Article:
Holland intent on reclaiming gold medal

"I was pumped for [Nick] Baumgartner. But I've had enough of that, and I want that gold back." Nate Holland says. Trevor Brown, Jr./ESPN

ASPEN, Colo. -- When Nick Baumgartner stunned the Snowboarder X field and won his first gold medal in seven tries at last year's Winter X Games, he ended one of the greatest winning streaks in X Games history. Now, the man who owned that streak, Nate Holland, wants his gold medal back.

Holland had won five consecutive golds before settling for bronze last year, a feeling that didn't sit well with the 33-year-old from North Lake Tahoe. He dedicated himself last summer and fall to reclaiming what he believes is his, spending a couple of months training at the U.S. team's Center of Excellence in Utah. Then he validated that preparation with a win and runner-up finish on the World Cup circuit earlier this month. By qualifying No. 2 out of 27 riders at Buttermilk on Friday (Baumgartner was fourth; Canadian Rob Fagan won), Holland is in good position to win his sixth gold in seven years.

"It was a shock," he said of last year's result. "I knew it was coming -- I know I can't stay on top forever -- but I actually came down to that last jump and thought I was in the draft and still might have it. When I came across the line I was pretty bummed I was in third, but I had a great run at it and I was still right there. I can't dwell on that now. I'm super motivated and riding really well, and I know how to get that gold back."

Holland and Baumgartner were two of four Americans to crack the top 10 in qualifying, which seeds the athletes for Saturday's elimination heats. Despite the absence of two-time Olympic gold medalist Seth Wescott, who's missing his first Winter X Games in 14 years because of a torn pectoral muscle, if a U.S. rider wins gold, it'll be the seventh year in a row that has happened -- no small feat when considering how popular the sport is in Europe.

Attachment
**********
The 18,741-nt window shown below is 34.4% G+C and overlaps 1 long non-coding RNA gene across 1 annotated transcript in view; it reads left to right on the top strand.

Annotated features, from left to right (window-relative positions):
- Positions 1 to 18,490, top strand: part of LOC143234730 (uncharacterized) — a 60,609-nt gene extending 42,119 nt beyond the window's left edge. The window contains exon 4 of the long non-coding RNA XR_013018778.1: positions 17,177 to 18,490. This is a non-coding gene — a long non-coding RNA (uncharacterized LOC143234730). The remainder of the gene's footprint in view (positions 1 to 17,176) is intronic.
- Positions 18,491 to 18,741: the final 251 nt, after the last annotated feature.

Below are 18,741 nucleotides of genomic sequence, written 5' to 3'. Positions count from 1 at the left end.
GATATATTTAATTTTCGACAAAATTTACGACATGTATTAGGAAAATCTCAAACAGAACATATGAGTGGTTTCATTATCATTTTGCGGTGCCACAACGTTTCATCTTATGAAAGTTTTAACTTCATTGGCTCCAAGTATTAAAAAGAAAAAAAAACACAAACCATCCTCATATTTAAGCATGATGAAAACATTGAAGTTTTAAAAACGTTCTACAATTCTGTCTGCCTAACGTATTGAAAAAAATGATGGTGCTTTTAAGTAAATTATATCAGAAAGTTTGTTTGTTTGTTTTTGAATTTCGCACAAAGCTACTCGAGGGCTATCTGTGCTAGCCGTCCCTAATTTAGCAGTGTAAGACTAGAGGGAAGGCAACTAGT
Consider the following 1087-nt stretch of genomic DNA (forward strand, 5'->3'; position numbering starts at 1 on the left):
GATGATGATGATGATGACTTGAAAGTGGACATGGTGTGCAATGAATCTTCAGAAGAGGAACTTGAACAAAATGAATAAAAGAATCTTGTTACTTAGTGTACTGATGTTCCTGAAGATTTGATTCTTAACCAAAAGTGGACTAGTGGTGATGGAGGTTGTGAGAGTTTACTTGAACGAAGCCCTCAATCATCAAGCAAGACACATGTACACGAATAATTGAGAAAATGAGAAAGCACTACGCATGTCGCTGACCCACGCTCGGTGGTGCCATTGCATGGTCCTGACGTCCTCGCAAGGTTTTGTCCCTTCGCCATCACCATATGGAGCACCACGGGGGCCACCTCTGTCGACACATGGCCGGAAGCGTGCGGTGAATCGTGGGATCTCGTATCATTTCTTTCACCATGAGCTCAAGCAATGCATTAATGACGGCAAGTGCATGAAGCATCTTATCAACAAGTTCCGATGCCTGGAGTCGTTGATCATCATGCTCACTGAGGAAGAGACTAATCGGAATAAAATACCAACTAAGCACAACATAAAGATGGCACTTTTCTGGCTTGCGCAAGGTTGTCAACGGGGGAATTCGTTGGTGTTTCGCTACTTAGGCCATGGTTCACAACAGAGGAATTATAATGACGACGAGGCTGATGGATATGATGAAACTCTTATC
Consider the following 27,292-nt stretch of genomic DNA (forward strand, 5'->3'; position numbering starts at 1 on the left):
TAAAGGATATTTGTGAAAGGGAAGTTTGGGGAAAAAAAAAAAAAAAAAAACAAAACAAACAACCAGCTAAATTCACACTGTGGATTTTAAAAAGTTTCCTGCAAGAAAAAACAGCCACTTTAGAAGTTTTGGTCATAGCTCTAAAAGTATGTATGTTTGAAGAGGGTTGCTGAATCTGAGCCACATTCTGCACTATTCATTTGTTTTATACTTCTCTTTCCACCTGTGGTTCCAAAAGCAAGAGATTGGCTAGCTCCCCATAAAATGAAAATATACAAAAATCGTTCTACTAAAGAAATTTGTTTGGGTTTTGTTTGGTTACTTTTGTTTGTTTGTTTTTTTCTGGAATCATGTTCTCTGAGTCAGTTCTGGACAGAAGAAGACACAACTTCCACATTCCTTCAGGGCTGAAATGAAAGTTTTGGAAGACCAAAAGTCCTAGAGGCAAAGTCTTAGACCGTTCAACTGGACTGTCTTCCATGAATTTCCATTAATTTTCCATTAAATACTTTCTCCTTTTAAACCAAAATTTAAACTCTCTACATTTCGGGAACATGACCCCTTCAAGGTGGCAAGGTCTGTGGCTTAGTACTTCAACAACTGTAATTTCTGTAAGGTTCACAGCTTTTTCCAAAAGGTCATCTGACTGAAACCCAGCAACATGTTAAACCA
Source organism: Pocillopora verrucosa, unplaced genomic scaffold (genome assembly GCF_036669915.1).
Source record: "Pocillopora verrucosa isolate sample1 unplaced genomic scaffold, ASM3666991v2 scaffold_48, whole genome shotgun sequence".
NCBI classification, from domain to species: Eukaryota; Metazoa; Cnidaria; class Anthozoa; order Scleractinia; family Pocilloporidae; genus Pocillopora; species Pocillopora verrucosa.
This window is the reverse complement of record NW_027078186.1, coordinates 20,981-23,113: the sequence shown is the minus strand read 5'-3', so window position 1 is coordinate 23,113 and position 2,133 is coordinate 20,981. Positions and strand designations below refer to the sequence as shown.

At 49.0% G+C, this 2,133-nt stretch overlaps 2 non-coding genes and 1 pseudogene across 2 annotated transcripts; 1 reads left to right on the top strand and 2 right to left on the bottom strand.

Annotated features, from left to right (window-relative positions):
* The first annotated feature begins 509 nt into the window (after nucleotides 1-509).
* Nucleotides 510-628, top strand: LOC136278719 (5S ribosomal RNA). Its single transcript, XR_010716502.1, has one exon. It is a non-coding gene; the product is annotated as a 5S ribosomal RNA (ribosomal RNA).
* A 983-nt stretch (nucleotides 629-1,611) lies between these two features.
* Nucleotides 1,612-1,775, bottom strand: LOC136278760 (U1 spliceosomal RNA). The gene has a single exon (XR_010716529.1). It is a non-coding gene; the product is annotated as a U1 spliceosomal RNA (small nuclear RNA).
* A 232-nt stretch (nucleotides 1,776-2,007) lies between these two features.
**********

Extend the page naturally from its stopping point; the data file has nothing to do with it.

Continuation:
"The U.S. Team is so strong," Holland said after his qualifying run. "I think on the men's side of the boardercross World Cup, we've had a guy on the podium at every event for over two years now. So it made sense to me that a U.S. rider won [at Winter X] last year, and I was pumped for Baumgartner. But I've had enough of that, and I want that gold back."

The women's qualifying runs were postponed Friday because of time constraints, but the field might never have been as wide open as it is this year. That's because four-time defending champ Lindsey Jacobellis, whose seven gold medals make her the winningest female athlete in Winter X history, tore her ACL while training this week.

Though two-time WX gold medalist and 2010 Olympic champion Maelle Ricker is the favorite, don't be surprised to see Callan Chythlook-Sifsof move up from silver to gold. She'll be riding a board waxed by her friend and Jacobellis' tech, Curtis Bacca, because Jacobellis is unable to compete.